Are you a builder or a flyer? That is a typical question among those of us who build and restore aircraft. I try to do both, but at heart I am a builder. And I come at that honestly. My father bought a control line model when I was six years old with a McCoy .35 displacement engine and promptly crashed it. I quickly learned that the surest way back to flying was to learn to do the repairs. So with my motherís support, I learned the art of balsa, silkspan, airplane cement, and engines. By the time I reached my teens I was into rudimentary radio control with the old spring and rubber band driven escapements.
About this time, I got into modeling air cushion vehicles, now called hovercraft, using the same balsa, engines, and techniques used in my aircraft models. The next step was the construction of a man-carrying hovercraft out of plywood, aluminum sheet, canvas from old awnings, and a go-kart engine burning methanol. The first one came apart during its maiden flight and nearly killed me. Despite the objections of my father, I rebuilt it and flew it many times. With it, I won top prizes in the Illinois State Science Fairs in 1962 and 1963.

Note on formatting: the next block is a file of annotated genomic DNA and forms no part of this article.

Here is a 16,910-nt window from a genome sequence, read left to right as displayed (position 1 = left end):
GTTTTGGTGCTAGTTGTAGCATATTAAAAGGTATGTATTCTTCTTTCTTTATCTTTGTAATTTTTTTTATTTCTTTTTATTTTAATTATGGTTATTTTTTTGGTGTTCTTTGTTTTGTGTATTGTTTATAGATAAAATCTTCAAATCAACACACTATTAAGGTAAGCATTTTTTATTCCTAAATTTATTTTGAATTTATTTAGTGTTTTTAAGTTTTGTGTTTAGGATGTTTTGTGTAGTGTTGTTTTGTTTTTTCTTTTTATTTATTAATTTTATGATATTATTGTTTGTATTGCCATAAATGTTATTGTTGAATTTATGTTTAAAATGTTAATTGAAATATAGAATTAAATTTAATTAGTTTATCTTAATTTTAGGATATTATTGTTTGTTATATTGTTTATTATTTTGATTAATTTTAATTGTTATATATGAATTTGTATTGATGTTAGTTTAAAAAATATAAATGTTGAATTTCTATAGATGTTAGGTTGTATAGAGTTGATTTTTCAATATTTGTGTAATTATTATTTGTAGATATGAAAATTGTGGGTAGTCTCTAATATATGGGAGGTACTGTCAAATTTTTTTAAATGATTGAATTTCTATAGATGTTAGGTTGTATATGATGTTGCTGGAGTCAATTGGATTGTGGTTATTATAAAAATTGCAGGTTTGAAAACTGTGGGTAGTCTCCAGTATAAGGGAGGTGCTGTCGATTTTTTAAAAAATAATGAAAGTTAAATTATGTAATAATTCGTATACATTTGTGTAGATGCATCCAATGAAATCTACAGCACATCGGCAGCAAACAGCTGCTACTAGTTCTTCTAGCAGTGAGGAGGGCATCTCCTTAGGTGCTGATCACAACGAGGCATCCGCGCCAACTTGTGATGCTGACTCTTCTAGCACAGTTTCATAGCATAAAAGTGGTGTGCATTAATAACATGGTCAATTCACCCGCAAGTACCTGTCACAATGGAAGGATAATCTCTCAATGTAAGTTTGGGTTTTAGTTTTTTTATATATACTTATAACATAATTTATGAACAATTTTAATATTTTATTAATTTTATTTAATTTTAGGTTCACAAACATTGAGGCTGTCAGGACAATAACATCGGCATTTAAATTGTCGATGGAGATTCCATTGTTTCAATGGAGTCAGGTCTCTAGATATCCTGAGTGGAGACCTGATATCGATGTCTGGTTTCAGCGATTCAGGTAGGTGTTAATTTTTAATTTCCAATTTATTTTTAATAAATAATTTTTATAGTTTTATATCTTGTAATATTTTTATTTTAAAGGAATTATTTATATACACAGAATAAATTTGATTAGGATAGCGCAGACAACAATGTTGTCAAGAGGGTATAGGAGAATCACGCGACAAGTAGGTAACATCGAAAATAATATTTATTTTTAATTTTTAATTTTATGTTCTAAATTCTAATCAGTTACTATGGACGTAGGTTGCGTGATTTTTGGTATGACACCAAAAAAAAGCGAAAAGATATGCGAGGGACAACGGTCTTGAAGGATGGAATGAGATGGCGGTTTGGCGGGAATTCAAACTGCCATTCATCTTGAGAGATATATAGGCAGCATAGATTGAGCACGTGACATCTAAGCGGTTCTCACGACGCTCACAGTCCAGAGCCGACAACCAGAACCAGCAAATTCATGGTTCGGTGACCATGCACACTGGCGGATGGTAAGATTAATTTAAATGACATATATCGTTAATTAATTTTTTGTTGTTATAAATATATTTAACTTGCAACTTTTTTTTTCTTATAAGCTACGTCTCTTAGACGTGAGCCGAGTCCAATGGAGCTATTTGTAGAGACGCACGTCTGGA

Off to the United States Air Force Academy, I learned to fly gliders and sailplanes. I flew the Schweitzer 2-22, Schweitzer 1-26, and the Schweitzer 2-32. Being more of a thinker than a doer, I went into research and development in the Air Force and did not become an Air Force pilot.
Shortly after getting out of the Air Force, I became diabetic (type 1) and convinced I would never fly again. Looking at the FAA rules, I learned I could still fly sailplanes with only a driverís license and assurance I was not a danger to myself or others. I flew gliders out of the old Clow International Airport in suburban Chicago.